Let’s face it, even with a decade of social media under our belts, there are still examples of social gone wrong.  Two of the latest examples are of course the absolutely terrible tweet from US Airways of a naked lady and the #myNYPD’s campaign, which was supposed generate some love going horribly wrong.  There are many examples, but these two latest examples really demonstrate why you need professional community management. US Airways and the #myNYPD Demonstrate Need for Professional Community Management, heatherannemaclean.wordpress.com

A few years back, community management was all the rage.  Companies of all sizes were wanted community teams to manage their listening and engaging programs.  This of course became the style du jour when companies like Radian6 made it so much easier to not only aggregate all the conversations about your brand into one easy to reference location, but to also be able to respond (a.k.a engage) and workflow the conversations.  This was a phenomenal break through and made the whole process so much easier to do.  Unfortunately, many companies went overboard with their Community Teams, hiring far too many Community Managers, had too few metrics and too few hard core roles and responsibilities.  Before long, Community Teams were viewed by many as people just having fun and playing on social media.   That is neither the role nor goal of having a Community.  When done properly Community Teams save you money, protect your reputation and even find you leads.  Here are 4 things to help you deliver solid results (and create a team with purpose that can protect your brand):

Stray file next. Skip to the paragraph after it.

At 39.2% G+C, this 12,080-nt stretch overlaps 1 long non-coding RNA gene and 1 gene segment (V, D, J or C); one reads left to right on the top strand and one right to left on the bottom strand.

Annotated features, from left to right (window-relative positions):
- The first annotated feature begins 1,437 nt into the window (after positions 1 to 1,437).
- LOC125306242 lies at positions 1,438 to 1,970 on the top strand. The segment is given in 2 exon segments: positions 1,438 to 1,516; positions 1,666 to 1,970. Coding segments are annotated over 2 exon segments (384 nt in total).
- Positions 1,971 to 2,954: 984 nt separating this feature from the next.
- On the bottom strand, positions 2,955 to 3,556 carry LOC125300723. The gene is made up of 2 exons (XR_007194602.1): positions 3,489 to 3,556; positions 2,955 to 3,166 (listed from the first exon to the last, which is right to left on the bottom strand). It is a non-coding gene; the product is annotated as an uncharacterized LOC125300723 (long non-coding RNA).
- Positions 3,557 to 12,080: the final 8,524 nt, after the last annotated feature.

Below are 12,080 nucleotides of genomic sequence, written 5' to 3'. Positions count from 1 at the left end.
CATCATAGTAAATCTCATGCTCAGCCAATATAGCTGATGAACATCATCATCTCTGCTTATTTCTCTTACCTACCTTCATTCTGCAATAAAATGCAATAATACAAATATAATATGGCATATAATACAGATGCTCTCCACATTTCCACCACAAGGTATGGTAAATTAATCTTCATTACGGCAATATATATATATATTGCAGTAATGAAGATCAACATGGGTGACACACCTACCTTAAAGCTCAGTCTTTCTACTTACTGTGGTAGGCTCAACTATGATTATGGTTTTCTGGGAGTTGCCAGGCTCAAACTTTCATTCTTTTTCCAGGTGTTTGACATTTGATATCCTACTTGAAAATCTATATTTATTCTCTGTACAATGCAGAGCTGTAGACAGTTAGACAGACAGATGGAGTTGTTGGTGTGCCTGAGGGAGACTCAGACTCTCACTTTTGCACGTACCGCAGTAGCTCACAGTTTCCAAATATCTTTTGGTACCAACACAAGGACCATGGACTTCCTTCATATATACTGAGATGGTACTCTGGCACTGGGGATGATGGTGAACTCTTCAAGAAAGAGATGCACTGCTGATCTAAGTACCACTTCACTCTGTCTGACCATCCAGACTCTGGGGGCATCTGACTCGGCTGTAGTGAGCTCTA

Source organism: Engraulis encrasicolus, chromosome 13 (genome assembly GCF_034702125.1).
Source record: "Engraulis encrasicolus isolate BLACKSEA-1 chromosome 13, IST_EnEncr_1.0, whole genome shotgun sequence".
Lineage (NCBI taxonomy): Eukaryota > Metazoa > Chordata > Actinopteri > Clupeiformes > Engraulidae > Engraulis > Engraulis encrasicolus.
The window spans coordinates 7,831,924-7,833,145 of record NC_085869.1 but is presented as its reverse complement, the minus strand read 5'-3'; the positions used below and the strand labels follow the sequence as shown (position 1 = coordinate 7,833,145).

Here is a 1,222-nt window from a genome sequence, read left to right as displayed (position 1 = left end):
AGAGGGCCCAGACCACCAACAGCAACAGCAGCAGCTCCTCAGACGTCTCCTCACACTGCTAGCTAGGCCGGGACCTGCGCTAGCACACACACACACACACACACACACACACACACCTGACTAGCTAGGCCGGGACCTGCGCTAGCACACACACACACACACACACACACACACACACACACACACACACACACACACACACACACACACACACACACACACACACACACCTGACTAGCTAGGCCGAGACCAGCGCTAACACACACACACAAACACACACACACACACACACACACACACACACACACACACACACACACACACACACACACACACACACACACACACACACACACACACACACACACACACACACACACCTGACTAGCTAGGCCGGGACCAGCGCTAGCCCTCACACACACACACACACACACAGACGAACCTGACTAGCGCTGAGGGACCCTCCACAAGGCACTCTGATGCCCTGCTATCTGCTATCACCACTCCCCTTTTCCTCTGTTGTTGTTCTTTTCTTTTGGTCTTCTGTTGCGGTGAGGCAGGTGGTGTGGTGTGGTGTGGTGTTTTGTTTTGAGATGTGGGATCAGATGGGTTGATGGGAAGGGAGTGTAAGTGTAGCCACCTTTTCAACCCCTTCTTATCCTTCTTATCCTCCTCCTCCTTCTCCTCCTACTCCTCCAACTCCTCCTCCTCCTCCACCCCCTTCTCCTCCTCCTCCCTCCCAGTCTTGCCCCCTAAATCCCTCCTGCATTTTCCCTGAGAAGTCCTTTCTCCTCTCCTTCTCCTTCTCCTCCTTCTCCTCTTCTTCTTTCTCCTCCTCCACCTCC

1.  Identity Roles and Responsibilities

Community Managers need to have defined job descriptions with expectations made very clear.  This helps both the Community Manager and Management know and understand what is expected.

2.  Clearly Define Metrics

One area that I personally experienced was that many companies didn’t have any metrics set for their Community Teams.  When they were implemented, the buy-in and acceptance was difficult.  Teams felt that suddenly they had to perform and be robots.  This was not the case, but  the individuals didn’t like the expectations, that should have laid out clearly at the beginning.  Metrics can and do change over time, but you need to be measured and measuring your team.

3.  Training

This is an extremely important component.  We all assume that people have common sense and that they will or won’t do certain things. I am not sure of the behind the scenes scenario with US Airways and the individual that thought it was appropriate to ReTweet the photo of a naked woman, but either it was a case of a disgruntled employee, someone with zero common sense or someone who wanted to get fired.  Either way, you need to train your employees with the understanding of what your brand is, what your voice is, what is and is not appropriate.  In addition, you need to ensure that you have a clear escalation process in place to address rogue employees, errors in judgement and/or community members.  You need to act fast in these circumstances.

4.  Have a Playbook

A Playbook helps everyone understand exactly what they are doing and what they need to do while monitoring and engaging on behalf of your brand.  It also helps Management to have the confidence that there are proper processes in place.

For more information on Playbooks, feel free to contact me through TaylorMade Solutions.  We can help!